I am solving a simple trig equation:

$$ 2\cos^2{\theta} + \cos{\theta} = 0 $$

My first approach was to move the $\cos\theta$ to the other side, and then divide by $\cos\theta$.

$$ 2\cos^2{\theta} = -\cos{\theta} $$ $$ 2\cos{\theta} = -1 $$ $$ \cos{\theta} = -\frac{1}{2} $$ $$ \theta = \frac{2\pi}{3}, \frac{4\pi}{3} $$

But apparently this approach causes me to miss some of the solution. The correct approach seems to be to extract $\cos\theta$ and solve like a quadratic:

$$ \cos{\theta}(2\cos{\theta}+1) = 0 $$ $$ \cos{\theta} = 0, -\frac{1}{2} $$ $$ \theta = \frac{\pi}{2}, \frac{3\pi}{2}, \frac{2\pi}{3}, \frac{4\pi}{3} $$

I can kind of see that since $\cos\theta$ is squared, $\cos\theta$ could be $\pm$, but I'm not sure what it means for dividing by $\cos\theta$. Is it possible to come to the correct solution by dividing, or do I need to steer clear of that when it comes to squared values?

  • $\begingroup$ Note that when you factor and equate each to zero, you are checking both what you divided by as well as what you got after dividing. $\endgroup$ – dan post Apr 13 '18 at 1:58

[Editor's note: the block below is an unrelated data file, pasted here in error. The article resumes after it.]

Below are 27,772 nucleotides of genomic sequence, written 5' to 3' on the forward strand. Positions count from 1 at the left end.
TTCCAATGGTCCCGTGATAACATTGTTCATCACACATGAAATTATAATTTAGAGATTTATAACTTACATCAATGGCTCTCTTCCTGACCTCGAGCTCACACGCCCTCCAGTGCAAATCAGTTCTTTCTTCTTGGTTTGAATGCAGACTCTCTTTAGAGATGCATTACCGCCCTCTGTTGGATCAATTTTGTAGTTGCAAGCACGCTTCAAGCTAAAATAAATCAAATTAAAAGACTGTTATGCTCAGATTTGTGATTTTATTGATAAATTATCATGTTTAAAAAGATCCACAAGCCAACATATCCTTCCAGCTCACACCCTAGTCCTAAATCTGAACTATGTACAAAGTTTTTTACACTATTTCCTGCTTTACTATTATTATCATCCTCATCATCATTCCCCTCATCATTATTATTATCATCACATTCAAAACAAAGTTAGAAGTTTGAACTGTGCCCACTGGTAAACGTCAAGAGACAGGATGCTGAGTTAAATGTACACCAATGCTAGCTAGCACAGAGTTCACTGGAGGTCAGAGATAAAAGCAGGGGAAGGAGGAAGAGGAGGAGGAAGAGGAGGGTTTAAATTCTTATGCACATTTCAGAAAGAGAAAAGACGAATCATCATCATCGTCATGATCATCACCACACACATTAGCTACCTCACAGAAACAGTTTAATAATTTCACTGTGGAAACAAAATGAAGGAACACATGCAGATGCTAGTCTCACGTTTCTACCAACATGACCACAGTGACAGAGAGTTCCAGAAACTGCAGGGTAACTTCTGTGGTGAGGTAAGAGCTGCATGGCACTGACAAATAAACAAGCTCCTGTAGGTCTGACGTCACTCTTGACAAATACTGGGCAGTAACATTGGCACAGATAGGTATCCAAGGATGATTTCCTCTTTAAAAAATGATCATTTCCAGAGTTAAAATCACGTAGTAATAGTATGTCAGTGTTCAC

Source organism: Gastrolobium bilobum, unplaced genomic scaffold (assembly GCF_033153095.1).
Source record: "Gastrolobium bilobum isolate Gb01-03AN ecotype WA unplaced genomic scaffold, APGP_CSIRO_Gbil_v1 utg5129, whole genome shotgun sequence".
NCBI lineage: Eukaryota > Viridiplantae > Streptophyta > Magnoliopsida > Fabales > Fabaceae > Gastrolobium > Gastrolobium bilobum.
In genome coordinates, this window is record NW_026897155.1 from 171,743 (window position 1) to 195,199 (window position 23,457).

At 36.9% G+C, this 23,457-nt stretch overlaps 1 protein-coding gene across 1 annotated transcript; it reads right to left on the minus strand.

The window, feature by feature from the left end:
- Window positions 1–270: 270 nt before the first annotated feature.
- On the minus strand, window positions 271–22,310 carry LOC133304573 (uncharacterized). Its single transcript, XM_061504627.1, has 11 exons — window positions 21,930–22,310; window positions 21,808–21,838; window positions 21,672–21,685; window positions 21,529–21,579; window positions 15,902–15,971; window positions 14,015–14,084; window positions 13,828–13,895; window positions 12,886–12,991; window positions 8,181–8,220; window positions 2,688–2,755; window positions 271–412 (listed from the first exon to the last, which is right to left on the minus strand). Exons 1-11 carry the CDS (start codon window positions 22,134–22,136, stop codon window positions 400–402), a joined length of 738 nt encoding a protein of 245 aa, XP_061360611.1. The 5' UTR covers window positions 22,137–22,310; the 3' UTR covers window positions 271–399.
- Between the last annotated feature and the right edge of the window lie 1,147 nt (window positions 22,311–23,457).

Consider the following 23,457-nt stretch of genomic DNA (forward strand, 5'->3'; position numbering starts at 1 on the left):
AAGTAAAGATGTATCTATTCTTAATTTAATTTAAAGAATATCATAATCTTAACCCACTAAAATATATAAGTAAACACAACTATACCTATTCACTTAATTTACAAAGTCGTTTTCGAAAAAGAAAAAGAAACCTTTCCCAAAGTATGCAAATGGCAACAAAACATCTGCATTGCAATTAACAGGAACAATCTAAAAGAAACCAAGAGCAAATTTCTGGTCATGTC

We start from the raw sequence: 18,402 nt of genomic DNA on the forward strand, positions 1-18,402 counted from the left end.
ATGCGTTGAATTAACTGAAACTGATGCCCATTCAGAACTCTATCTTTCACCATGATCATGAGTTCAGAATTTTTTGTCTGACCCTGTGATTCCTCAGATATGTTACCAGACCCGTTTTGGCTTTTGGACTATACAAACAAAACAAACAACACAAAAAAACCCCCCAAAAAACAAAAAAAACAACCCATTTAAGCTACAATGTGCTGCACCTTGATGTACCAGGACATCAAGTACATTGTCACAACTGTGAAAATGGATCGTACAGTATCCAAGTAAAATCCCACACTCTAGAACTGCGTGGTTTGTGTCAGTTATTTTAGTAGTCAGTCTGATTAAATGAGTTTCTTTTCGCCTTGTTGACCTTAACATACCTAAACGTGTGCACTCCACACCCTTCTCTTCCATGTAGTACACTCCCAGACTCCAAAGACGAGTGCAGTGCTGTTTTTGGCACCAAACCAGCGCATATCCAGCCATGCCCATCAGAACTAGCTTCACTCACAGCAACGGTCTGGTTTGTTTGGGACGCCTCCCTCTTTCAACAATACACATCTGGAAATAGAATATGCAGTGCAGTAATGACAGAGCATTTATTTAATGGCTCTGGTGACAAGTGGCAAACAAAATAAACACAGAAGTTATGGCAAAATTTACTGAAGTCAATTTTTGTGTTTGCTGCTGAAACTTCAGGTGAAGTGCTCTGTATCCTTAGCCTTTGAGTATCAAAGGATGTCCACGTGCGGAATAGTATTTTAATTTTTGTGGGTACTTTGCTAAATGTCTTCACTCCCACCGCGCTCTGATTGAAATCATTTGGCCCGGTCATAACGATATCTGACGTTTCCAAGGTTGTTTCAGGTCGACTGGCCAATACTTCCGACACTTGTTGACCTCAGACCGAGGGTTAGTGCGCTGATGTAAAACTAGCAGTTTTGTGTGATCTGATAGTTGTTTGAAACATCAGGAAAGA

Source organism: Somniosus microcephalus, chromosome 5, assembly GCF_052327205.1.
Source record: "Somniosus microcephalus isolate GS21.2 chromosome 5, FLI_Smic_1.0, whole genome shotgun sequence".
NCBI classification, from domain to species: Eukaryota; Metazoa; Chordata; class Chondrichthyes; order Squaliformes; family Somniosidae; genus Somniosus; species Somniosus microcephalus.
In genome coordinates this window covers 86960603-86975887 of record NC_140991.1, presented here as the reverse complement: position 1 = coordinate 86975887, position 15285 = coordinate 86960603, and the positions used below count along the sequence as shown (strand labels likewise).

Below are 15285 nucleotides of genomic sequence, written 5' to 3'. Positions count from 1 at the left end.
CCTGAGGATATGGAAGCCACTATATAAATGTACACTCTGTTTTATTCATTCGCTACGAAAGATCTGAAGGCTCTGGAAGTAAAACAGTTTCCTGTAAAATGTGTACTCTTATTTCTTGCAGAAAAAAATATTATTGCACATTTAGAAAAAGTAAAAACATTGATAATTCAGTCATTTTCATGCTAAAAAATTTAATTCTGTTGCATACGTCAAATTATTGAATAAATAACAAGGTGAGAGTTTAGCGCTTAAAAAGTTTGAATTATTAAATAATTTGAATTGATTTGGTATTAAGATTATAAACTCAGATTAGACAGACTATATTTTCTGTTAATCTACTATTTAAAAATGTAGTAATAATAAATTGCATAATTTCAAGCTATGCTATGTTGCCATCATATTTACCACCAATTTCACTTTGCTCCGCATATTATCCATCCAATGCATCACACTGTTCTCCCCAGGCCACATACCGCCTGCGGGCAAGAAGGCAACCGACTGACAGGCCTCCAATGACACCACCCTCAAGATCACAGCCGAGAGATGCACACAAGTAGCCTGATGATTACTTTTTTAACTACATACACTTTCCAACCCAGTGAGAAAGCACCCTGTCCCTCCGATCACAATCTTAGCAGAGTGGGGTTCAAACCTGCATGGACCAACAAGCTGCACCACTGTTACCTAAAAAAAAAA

The point is only that if $\cos\theta=0$ then you cannot divide both sides by $\cos\theta;$ i.e. you cannot divide both sides by $0.$ Note, for example that it is true that $3\times0=5\times0,$ but dividing both sides by $0$ and getting $3=5$ is wrong since $3\ne5.$

So dividing both sides by $\cos\theta$ gives you all solutions for which $\cos\theta\ne0,$ but then you also have to check whether there are any solutions for which $\cos\theta=0.$

If $AB=0,$ then either $A=0$ or $B=0.$ You have $A=\cos\theta$ and $B=2\cos\theta+1.$

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    $\begingroup$ ah awesome thank you! $\endgroup$ – Rob Allsopp Apr 13 '18 at 2:00

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